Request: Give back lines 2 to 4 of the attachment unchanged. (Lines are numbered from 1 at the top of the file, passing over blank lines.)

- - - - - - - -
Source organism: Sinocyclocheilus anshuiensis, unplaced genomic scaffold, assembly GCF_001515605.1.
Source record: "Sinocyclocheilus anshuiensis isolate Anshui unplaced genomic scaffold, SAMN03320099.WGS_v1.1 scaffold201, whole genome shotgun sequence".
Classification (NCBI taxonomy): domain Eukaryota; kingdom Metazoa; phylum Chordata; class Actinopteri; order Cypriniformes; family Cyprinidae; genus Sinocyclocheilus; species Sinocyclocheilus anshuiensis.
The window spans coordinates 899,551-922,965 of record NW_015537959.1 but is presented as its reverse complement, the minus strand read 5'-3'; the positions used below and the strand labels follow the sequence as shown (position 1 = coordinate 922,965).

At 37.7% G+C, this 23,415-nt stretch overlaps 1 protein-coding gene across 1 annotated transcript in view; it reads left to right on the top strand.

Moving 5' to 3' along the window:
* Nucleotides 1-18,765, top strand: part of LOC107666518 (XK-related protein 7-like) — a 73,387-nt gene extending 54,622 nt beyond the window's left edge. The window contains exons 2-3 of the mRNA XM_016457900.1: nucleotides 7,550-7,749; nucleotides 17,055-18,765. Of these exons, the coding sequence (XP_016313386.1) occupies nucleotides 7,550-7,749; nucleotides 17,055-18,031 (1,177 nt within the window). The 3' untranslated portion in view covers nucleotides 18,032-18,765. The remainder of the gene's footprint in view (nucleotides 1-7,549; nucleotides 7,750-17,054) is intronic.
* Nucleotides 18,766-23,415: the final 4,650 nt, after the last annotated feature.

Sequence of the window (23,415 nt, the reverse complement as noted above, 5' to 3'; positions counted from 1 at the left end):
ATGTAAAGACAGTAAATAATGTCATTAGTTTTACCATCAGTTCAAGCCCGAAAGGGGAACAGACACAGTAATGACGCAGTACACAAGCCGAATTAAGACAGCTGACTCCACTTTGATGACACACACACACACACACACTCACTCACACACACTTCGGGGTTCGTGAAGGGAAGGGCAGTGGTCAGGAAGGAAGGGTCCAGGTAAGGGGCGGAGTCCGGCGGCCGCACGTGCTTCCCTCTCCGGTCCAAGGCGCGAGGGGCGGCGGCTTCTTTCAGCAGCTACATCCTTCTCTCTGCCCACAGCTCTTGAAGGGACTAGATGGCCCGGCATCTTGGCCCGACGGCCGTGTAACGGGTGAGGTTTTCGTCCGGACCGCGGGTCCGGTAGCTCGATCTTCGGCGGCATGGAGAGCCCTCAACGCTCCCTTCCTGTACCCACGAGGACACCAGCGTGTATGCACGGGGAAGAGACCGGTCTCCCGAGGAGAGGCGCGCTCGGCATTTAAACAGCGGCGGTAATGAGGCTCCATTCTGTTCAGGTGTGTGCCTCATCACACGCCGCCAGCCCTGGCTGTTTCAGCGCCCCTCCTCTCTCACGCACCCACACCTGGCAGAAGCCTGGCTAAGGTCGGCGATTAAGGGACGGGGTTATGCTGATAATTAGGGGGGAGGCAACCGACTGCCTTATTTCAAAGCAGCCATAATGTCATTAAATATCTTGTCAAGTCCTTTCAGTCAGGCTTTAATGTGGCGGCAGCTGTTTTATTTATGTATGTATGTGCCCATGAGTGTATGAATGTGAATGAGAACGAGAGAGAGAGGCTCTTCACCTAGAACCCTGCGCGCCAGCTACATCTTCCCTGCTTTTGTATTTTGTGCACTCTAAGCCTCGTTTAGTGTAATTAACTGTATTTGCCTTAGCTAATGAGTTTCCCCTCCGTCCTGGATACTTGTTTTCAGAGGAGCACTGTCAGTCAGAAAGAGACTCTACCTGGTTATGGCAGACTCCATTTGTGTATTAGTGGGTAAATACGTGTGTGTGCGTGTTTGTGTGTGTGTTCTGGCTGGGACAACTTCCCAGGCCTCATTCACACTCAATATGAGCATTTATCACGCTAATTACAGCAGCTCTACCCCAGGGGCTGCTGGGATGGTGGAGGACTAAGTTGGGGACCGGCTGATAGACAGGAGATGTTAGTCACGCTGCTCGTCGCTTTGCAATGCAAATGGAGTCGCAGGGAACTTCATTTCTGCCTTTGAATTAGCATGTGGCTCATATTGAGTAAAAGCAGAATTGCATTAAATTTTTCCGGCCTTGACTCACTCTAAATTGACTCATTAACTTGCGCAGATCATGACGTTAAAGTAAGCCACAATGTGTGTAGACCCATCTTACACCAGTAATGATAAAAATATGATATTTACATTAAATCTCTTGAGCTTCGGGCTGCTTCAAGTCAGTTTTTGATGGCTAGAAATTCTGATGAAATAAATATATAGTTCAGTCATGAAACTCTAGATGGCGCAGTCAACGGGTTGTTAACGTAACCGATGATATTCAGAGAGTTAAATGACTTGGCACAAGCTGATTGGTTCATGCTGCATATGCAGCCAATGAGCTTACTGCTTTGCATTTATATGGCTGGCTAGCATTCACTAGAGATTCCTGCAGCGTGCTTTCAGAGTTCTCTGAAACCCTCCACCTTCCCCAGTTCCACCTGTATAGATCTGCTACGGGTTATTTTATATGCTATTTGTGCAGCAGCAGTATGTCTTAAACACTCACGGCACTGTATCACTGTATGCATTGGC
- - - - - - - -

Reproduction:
Source record: "Sinocyclocheilus anshuiensis isolate Anshui unplaced genomic scaffold, SAMN03320099.WGS_v1.1 scaffold201, whole genome shotgun sequence".
Classification (NCBI taxonomy): domain Eukaryota; kingdom Metazoa; phylum Chordata; class Actinopteri; order Cypriniformes; family Cyprinidae; genus Sinocyclocheilus; species Sinocyclocheilus anshuiensis.
The window spans coordinates 899,551-922,965 of record NW_015537959.1 but is presented as its reverse complement, the minus strand read 5'-3'; the positions used below and the strand labels follow the sequence as shown (position 1 = coordinate 922,965).